A Brief History of the Surf Movie

All you need to know about waves on film.

Surfing is a spectator sport. Whether or not you’ve ever stepped foot in the sea, it’s hard to look away when a human is gliding down the face of a massive wave. And as water filming technology has improved and mainstream movies showcase surfing’s best athletes squaring off against Mother Nature, none of us are strangers to action sports porn.

The evolution of the surf film is a lot like the evolution of surfing itself; for decades, the sport was viewed as only a hobby, but the serious athleticism driving surfers to conquer waves has turned their endeavor into an official sport that is vying for a spot in the Olympics.

Their time in the ocean exudes an otherworldly cool that looks like enlightenment and can surely lead to jealousy.

Today, as a culture we tend to embrace an unfathomable quantity of surf flicks—ranging from a few minutes to a few hours, strict documentaries to semi-fictional box office hits. It’s the only sport where the athletes seem to talk spiritually about participating in it. Their time in the ocean, performing some of the most daring physical requirements on earth, exudes an otherworldly cool that looks like enlightenment and can surely lead to jealousy.

Through all the sport’s evolution, the foundation of the surf movie remains unchanged: A couple of friends trying to capture what feels like magic.

The explosion of surfing in Hawaii in the early 1900s (let’s be clear, these guys and gals were riding wooden planks in ancient Polynesia and Hawaii long before cameras waded out into the break), led to the first well-known surf flick, Surf Board Riders, Waikiki (1906). The short film featured groggy footage of guys riding endless peeling waves in Waikiki, Oahu. That surfing explosion, or exploitation if you want to get technical, led to tourists dying to walk on water themselves.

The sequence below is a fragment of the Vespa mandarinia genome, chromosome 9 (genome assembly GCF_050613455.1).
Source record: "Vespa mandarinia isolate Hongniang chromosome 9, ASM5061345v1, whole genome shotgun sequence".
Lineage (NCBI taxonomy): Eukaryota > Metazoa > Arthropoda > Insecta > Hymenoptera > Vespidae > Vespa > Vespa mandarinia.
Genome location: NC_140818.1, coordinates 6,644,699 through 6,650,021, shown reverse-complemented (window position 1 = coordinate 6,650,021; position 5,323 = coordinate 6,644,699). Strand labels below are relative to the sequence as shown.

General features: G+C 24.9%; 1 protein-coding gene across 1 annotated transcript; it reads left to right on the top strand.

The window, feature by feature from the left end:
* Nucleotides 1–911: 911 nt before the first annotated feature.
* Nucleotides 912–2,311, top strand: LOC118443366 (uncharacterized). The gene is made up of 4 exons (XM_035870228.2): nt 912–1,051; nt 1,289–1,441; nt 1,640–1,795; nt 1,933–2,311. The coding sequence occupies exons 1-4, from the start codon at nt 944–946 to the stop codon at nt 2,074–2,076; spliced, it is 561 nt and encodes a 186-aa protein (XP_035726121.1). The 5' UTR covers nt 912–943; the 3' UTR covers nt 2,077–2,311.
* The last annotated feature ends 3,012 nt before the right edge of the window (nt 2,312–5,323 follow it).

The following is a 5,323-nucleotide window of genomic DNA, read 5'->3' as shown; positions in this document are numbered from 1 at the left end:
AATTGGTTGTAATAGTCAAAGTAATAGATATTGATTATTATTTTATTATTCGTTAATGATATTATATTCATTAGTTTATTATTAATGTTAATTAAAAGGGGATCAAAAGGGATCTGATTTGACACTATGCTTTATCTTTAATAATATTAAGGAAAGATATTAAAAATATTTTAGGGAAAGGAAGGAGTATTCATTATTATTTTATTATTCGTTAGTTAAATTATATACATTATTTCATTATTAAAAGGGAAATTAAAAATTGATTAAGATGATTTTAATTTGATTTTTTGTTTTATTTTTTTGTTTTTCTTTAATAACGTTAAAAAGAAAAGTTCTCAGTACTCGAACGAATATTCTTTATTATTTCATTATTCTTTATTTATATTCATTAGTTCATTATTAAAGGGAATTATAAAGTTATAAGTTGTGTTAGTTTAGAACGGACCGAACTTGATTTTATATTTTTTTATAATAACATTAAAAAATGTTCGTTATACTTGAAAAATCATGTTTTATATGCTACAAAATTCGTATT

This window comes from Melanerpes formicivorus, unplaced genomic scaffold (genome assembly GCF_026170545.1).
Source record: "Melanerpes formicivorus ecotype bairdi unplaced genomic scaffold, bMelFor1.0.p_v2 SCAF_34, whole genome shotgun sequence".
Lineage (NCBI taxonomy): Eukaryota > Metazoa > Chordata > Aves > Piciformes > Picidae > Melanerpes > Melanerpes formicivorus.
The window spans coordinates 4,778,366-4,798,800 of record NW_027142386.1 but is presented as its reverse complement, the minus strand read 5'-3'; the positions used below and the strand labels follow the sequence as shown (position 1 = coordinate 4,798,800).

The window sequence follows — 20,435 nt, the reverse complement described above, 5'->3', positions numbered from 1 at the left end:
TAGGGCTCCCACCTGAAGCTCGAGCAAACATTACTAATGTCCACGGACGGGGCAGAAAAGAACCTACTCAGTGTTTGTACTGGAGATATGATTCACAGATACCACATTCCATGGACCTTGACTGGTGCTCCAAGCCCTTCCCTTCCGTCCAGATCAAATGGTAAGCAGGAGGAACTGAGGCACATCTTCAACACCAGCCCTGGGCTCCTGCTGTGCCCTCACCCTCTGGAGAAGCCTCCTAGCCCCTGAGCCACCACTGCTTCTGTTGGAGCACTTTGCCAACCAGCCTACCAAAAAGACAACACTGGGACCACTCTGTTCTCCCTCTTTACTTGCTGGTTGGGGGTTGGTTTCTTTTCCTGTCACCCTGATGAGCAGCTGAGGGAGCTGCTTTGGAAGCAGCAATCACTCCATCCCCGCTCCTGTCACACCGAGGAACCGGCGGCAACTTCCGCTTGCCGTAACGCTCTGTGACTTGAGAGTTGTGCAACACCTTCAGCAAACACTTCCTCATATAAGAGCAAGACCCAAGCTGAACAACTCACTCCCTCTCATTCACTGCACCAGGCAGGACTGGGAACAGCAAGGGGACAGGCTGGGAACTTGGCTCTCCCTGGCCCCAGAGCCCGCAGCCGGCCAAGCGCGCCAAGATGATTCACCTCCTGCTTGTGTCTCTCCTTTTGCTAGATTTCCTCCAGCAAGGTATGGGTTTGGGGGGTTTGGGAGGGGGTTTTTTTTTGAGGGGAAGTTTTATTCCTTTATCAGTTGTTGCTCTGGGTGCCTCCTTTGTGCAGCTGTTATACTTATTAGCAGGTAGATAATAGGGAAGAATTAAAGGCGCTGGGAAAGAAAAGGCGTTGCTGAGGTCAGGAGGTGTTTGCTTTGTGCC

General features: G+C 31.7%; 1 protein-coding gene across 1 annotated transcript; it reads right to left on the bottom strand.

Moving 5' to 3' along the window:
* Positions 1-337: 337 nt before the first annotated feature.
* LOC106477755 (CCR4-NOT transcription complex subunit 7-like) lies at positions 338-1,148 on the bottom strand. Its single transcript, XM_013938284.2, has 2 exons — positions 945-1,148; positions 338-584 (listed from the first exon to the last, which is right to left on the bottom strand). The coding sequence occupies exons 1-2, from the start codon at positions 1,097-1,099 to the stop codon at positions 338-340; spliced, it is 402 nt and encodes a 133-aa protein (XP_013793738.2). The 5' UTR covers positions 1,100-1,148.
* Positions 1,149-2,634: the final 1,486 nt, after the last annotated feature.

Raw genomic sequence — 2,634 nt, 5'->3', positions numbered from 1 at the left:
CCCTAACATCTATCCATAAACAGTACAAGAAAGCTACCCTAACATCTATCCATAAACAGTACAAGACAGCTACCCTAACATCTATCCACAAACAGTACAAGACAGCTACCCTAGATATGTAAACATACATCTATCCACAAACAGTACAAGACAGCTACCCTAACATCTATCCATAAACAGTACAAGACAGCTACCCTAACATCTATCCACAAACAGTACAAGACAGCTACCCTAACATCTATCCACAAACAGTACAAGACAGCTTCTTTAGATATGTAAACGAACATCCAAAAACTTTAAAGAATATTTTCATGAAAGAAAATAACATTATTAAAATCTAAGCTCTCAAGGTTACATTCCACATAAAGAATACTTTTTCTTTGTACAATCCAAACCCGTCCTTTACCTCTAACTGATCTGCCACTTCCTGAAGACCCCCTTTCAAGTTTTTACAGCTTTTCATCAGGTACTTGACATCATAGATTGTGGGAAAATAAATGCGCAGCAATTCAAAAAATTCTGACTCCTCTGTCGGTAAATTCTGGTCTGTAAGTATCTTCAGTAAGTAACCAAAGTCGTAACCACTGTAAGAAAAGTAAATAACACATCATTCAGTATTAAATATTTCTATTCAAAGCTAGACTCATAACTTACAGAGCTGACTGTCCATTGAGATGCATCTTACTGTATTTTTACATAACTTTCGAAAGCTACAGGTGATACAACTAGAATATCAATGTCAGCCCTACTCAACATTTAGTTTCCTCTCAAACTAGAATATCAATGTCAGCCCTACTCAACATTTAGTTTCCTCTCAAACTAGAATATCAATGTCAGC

Along came Gidget, a lady hero who learns to surf with the boys in Malibu. Based on a true story, Gidget (originally Sandra Dee, and the sequels featuring Sally Field) started a series of colorful, peppy beach party movies that were Hollywood hits, all starring famous actors who obviously couldn’t surf. These movies were silly, included jazzy dance numbers, and featured some of the most fun soundtracks of any movies. The first half of the ‘60s produced some of the most memorable and iconic surf-themed movies of all time: Beach Party (1963), Ride the Wild Surf (1964), and Beach Blanket Bingo (1965).

But the most iconic actual surf film of all time, and the first real surf movie by some standards, is The Endless Summer (1966).

The Bruce Brown-directed film follows two surfing buddies, Mike Hynson and Robert August, who travel to obscure places around the globe to find waves, and in the process explains surfing to well, everyone. The film showed the adventure, athleticism, and seriousness that lives within a surfer, bringing the thrill and interest of surfing to everyone, including people that had never set foot on beach before.

Suddenly, surfers weren’t content to just be surfers; they became movie makers too.

The Endless Summer raked in $20 million worldwide when it debuted, which is about 6 trillion in today’s dollars, and surfing exploded around the world.

Suddenly, surfers weren’t content to just be surfers; they became movie makers too.